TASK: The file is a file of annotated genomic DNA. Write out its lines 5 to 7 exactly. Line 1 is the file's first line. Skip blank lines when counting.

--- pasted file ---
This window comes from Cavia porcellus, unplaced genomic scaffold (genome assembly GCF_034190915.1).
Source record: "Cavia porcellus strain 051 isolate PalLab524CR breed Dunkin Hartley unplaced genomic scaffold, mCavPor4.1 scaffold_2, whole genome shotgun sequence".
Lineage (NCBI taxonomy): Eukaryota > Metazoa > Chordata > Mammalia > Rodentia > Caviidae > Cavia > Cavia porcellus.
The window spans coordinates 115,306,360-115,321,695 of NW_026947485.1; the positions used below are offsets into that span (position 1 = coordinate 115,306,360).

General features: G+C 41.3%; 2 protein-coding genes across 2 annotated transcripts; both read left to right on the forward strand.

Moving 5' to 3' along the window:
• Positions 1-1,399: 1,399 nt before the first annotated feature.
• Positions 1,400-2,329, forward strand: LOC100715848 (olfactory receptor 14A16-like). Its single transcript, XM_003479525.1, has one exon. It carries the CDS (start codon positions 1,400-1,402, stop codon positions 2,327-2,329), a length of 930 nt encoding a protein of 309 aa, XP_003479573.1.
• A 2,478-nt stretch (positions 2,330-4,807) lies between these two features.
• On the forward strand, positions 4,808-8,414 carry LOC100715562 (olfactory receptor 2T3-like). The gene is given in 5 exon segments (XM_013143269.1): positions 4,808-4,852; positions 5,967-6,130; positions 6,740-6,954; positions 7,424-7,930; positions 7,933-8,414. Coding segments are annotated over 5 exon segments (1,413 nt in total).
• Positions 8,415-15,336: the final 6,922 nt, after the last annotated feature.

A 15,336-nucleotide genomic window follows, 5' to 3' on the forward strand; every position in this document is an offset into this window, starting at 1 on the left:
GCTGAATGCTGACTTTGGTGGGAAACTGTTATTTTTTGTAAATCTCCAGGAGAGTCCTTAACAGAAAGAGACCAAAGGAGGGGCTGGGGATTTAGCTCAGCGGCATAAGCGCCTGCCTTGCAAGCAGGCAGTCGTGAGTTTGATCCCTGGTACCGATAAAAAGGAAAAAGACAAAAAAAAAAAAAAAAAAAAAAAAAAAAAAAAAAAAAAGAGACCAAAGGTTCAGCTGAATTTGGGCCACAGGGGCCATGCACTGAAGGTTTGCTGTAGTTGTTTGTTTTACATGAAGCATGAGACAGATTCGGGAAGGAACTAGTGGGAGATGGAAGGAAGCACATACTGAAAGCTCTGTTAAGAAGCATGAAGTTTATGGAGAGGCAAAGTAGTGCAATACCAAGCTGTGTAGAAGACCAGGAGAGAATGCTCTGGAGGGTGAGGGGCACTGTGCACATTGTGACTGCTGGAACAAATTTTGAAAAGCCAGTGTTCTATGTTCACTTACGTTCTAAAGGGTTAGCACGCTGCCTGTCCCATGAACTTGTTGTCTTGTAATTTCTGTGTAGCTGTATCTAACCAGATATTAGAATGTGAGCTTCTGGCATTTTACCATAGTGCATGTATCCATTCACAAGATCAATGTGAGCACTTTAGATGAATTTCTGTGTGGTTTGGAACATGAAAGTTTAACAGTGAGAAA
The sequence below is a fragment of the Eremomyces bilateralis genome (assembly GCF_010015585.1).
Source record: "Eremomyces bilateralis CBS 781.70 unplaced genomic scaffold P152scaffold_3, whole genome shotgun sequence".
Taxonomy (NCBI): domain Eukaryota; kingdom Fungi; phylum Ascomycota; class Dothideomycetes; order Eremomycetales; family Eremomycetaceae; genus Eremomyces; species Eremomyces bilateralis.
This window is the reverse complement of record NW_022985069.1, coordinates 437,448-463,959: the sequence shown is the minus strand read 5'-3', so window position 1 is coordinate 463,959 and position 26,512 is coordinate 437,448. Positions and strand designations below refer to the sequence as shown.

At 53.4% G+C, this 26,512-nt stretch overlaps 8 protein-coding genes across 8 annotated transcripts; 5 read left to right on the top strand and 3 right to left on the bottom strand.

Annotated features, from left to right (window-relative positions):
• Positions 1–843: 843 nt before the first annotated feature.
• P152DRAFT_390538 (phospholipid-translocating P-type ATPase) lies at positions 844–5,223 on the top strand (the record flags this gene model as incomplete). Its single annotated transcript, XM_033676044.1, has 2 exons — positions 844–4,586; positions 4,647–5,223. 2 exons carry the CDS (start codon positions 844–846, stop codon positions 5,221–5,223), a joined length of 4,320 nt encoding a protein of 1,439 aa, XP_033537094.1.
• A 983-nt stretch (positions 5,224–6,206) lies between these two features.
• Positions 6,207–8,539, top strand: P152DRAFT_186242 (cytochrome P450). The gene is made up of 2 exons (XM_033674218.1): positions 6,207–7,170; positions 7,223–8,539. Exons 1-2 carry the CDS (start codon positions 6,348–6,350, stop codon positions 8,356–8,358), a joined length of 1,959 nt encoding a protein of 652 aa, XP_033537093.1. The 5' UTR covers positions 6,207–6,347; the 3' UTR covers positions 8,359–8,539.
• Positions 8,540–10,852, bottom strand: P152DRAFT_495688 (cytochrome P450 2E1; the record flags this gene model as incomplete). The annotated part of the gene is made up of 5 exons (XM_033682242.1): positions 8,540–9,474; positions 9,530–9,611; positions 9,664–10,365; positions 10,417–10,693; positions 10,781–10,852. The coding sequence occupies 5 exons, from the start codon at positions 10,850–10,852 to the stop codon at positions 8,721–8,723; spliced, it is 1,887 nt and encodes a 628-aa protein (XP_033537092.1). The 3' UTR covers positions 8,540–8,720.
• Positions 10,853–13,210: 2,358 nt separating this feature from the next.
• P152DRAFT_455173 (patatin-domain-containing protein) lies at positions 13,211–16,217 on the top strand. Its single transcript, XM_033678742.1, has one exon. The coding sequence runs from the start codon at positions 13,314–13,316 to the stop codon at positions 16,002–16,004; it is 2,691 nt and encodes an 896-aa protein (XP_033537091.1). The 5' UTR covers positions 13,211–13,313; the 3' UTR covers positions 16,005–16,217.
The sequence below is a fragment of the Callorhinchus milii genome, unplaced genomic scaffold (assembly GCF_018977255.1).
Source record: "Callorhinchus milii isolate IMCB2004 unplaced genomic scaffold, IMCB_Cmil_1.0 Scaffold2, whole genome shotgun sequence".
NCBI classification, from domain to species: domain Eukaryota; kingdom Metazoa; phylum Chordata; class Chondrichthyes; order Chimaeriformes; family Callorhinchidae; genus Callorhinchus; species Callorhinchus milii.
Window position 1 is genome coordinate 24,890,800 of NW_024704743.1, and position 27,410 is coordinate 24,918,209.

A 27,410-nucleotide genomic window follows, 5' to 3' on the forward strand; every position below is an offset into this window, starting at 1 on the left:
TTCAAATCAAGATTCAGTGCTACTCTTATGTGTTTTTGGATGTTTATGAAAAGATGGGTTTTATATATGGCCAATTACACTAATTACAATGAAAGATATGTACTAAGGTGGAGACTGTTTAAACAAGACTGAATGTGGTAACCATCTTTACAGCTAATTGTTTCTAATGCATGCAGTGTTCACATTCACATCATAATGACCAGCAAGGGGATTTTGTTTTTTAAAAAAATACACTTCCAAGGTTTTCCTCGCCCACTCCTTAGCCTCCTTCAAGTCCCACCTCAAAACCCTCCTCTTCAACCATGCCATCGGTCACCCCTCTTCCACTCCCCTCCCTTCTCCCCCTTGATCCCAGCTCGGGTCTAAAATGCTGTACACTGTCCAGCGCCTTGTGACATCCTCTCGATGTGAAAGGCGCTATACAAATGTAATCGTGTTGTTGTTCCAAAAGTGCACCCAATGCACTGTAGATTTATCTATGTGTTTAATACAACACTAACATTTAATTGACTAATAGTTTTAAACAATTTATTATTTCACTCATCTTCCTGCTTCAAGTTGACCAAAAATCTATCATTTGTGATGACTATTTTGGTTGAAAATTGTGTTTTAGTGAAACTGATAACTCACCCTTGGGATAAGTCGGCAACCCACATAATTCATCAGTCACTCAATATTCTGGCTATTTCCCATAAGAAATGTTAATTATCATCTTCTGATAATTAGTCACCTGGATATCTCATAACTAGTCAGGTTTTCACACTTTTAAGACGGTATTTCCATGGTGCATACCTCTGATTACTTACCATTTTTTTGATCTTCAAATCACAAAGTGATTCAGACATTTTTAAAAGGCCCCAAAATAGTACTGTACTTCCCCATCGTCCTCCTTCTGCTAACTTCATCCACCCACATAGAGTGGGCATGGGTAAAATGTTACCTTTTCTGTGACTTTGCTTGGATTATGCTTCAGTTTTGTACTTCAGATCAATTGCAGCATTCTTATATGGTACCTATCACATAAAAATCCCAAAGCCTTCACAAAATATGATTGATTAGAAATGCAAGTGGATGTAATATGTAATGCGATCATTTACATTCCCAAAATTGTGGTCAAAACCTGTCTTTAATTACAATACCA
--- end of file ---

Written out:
General features: G+C 41.3%; 2 protein-coding genes across 2 annotated transcripts; both read left to right on the forward strand.

Moving 5' to 3' along the window:
• Positions 1-1,399: 1,399 nt before the first annotated feature.